I mean that is essentially what that policy says.
What is so damning that a 14 year old can do that they are so afraid of?
Easy. Bullying, sexual harassment, racism, hacking, religious and other forms of intolerance, insulting teachers or administrators, whistle blowing, chewing poptarts into gun shapes and going “pew pew”; yada, yada.
Why schools consider it their jobs to police their charges’ thoughtcrimes, as opposed to just educating them, is a mystery. Do parents these days send their kids to school to get an education, or is it just subsidized daycare?
Because parents have turned over the raising of their children to the schools.
Re: Re: Why...
I’ve heard this silly retort far too often. It is simply not correct.
Re: Re: Re: Why...
It isn’t correct for most parents, but there is a sizable number for whom it is correct, particularly among the more wealthy segment of the population.
Nonetheless, even if the assertion were totally right, that doesn’t excuse the school’s behavior and attitude on this.
Because parents, by and large, want kids raised by the schools. “Don’t teach evolution because I don’t believe in that.” “Don’t teach that sciency stuff. It’s confusing.” “Better let my kid pray but not that kid that talks funny… he’s odd and can’t therefore cannot be trusted.” “TV and lunchables for all kids.”
Re: Re: Why...
Some people want to force their beliefs upon others, that is why they belly ache about scientific topics being taught in public schools. Never mind that most of them send their children to private schools or worse, home school. It has little to do with them wanting the state to raise their kids as you have suggested, it has more to do with them wanting the state to force other kids to be taught how they see fit.
To paraphrase . . .
The more you tighten your grip, Tennessee, the more systems will slip through your fingers.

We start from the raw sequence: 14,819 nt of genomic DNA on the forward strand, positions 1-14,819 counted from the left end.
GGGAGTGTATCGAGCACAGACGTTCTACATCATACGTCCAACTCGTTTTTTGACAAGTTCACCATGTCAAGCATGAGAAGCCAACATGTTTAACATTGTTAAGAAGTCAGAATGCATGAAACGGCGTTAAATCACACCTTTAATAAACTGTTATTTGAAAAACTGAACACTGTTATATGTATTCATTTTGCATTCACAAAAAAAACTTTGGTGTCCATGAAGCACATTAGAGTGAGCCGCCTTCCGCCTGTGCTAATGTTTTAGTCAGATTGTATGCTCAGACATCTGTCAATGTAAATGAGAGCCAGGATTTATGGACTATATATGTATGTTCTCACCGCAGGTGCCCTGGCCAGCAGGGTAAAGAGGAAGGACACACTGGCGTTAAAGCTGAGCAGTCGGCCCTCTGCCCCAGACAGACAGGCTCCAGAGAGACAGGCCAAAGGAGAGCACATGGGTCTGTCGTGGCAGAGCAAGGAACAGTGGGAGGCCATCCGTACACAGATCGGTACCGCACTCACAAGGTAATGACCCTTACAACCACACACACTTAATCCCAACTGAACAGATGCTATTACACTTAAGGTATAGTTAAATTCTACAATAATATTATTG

Everyone who uses Tor is under suspicion of terrorism, criminal activity, or Radical Privacy Activism.
also those how seem to be trying to avoid using tor. that is very suspicious…
Re: Re: Re:
You bastard, you found me out! So boycotting them is evidence of guilt, as much as infringement! Curses, foiled again! That’s it. I’m going back to classical music and reading dead tree books, both borrowed from the library or found in second hand stores.
This century just sucks the fun out of everything. 🙁
Re: Re: Re:
Suspicious internet behavior is defined as:
1) Using TOR
2) Not using TOR
3) Not using the internet
Sadly the instructions to the school will most likely come from the NSA/CIA or another government body “testing the waters” like the iinet/hollywood case to see how far they can push a totalitarian regime onto people before they push back.
"Let's hope the school district recognizes its mistake..."
Let’s not. It’ll be WAY more entertaining, if they don’t.
Re: "Let's hope the school district recognizes its mistake..."
As one of the lead attorneys on the case, while it would certainly be entertaining if they didn’t, I do hope for my client’s sake that the district quickly realizes its mistake and changes the policy 🙂
I dont know what these people problem is. they get a clearly defined line that says: in school=my problem out of school=not my problem. and what do these overachievers want to do they want to take over parents jobs. Half the fun of having kids is coming up with creative and educational punishments. and while putting them in this kind of setting is certainly a creative grueling punishment It should be the pleasure of the parent to think up inventive and oppressive ways to punish bad behavior. I like the time where the parents make the kids stand at intersections with signs telling what they did that’s parenting gold.
Students should password lock any device they bring to school, with the password of ‘IAmWrong’. Even if the student was forced to hand over the password, no one who worked at the school would ever be able to type it.
Re: Easy fix
If my children were of school age right now, I would be inclined to enforce a physical separation. No electronics from home go to school, and no electronics from school go home.